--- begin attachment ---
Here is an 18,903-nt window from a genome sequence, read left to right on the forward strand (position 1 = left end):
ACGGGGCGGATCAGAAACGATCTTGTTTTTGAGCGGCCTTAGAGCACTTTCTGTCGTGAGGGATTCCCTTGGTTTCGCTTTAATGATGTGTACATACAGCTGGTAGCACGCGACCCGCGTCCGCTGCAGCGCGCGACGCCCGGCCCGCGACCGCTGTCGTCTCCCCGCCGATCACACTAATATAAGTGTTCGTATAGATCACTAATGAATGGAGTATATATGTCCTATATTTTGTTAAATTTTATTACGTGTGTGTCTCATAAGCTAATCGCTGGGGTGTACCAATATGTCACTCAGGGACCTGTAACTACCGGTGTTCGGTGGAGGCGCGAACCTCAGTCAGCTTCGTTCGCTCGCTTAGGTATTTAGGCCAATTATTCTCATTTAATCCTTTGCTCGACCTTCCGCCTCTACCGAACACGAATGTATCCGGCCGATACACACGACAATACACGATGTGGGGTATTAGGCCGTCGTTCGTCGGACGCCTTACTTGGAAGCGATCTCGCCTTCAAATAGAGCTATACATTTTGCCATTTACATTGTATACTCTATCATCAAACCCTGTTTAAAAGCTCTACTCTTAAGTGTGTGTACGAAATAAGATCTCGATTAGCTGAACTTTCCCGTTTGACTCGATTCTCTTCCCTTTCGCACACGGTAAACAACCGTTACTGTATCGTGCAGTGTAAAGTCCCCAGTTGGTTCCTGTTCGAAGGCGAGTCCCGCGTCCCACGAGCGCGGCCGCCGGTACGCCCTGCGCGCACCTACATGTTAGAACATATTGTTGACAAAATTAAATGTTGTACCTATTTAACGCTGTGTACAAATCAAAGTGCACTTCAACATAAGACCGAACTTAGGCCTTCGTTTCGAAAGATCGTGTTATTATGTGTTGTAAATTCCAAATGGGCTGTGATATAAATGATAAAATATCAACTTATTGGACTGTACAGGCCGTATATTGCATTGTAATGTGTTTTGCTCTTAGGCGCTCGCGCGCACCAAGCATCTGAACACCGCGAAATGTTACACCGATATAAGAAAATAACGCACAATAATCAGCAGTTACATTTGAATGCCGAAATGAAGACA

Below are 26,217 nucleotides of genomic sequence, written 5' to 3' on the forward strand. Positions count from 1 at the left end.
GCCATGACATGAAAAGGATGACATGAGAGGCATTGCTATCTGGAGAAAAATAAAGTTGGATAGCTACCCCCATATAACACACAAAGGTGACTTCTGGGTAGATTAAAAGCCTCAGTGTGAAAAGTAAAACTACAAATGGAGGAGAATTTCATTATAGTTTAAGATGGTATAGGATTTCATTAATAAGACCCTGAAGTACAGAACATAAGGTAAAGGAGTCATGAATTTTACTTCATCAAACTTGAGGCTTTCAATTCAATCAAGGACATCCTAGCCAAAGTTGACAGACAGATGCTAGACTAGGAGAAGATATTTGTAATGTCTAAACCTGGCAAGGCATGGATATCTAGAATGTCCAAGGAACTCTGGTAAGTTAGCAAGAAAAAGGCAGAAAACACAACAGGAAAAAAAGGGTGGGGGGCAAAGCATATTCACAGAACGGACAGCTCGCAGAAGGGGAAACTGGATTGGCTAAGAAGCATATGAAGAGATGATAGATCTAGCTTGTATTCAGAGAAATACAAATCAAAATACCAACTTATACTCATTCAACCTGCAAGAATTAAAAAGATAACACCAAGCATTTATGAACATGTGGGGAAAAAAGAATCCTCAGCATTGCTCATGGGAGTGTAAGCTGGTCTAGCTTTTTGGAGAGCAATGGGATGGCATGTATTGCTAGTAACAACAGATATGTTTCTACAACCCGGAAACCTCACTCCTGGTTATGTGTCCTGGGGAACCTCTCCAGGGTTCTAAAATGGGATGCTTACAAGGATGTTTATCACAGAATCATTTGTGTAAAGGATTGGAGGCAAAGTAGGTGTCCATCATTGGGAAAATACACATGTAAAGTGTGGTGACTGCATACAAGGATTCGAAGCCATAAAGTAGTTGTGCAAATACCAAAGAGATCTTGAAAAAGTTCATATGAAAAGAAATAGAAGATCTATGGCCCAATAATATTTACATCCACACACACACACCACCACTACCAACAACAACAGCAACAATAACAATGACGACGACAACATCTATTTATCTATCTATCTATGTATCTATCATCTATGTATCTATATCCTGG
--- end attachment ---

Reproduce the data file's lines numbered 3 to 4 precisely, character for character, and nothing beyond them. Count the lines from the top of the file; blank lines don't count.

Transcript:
Below are 26,217 nucleotides of genomic sequence, written 5' to 3' on the forward strand. Positions count from 1 at the left end.
GCCATGACATGAAAAGGATGACATGAGAGGCATTGCTATCTGGAGAAAAATAAAGTTGGATAGCTACCCCCATATAACACACAAAGGTGACTTCTGGGTAGATTAAAAGCCTCAGTGTGAAAAGTAAAACTACAAATGGAGGAGAATTTCATTATAGTTTAAGATGGTATAGGATTTCATTAATAAGACCCTGAAGTACAGAACATAAGGTAAAGGAGTCATGAATTTTACTTCATCAAACTTGAGGCTTTCAATTCAATCAAGGACATCCTAGCCAAAGTTGACAGACAGATGCTAGACTAGGAGAAGATATTTGTAATGTCTAAACCTGGCAAGGCATGGATATCTAGAATGTCCAAGGAACTCTGGTAAGTTAGCAAGAAAAAGGCAGAAAACACAACAGGAAAAAAAGGGTGGGGGGCAAAGCATATTCACAGAACGGACAGCTCGCAGAAGGGGAAACTGGATTGGCTAAGAAGCATATGAAGAGATGATAGATCTAGCTTGTATTCAGAGAAATACAAATCAAAATACCAACTTATACTCATTCAACCTGCAAGAATTAAAAAGATAACACCAAGCATTTATGAACATGTGGGGAAAAAAGAATCCTCAGCATTGCTCATGGGAGTGTAAGCTGGTCTAGCTTTTTGGAGAGCAATGGGATGGCATGTATTGCTAGTAACAACAGATATGTTTCTACAACCCGGAAACCTCACTCCTGGTTATGTGTCCTGGGGAACCTCTCCAGGGTTCTAAAATGGGATGCTTACAAGGATGTTTATCACAGAATCATTTGTGTAAAGGATTGGAGGCAAAGTAGGTGTCCATCATTGGGAAAATACACATGTAAAGTGTGGTGACTGCATACAAGGATTCGAAGCCATAAAGTAGTTGTGCAAATACCAAAGAGATCTTGAAAAAGTTCATATGAAAAGAAATAGAAGATCTATGGCCCAATAATATTTACATCCACACACACACACCACCACTACCAACAACAACAGCAACAATAACAATGACGACGACAACATCTATTTATCTATCTATCTATGTATCTATCATCTATGTATCTATATCCTGG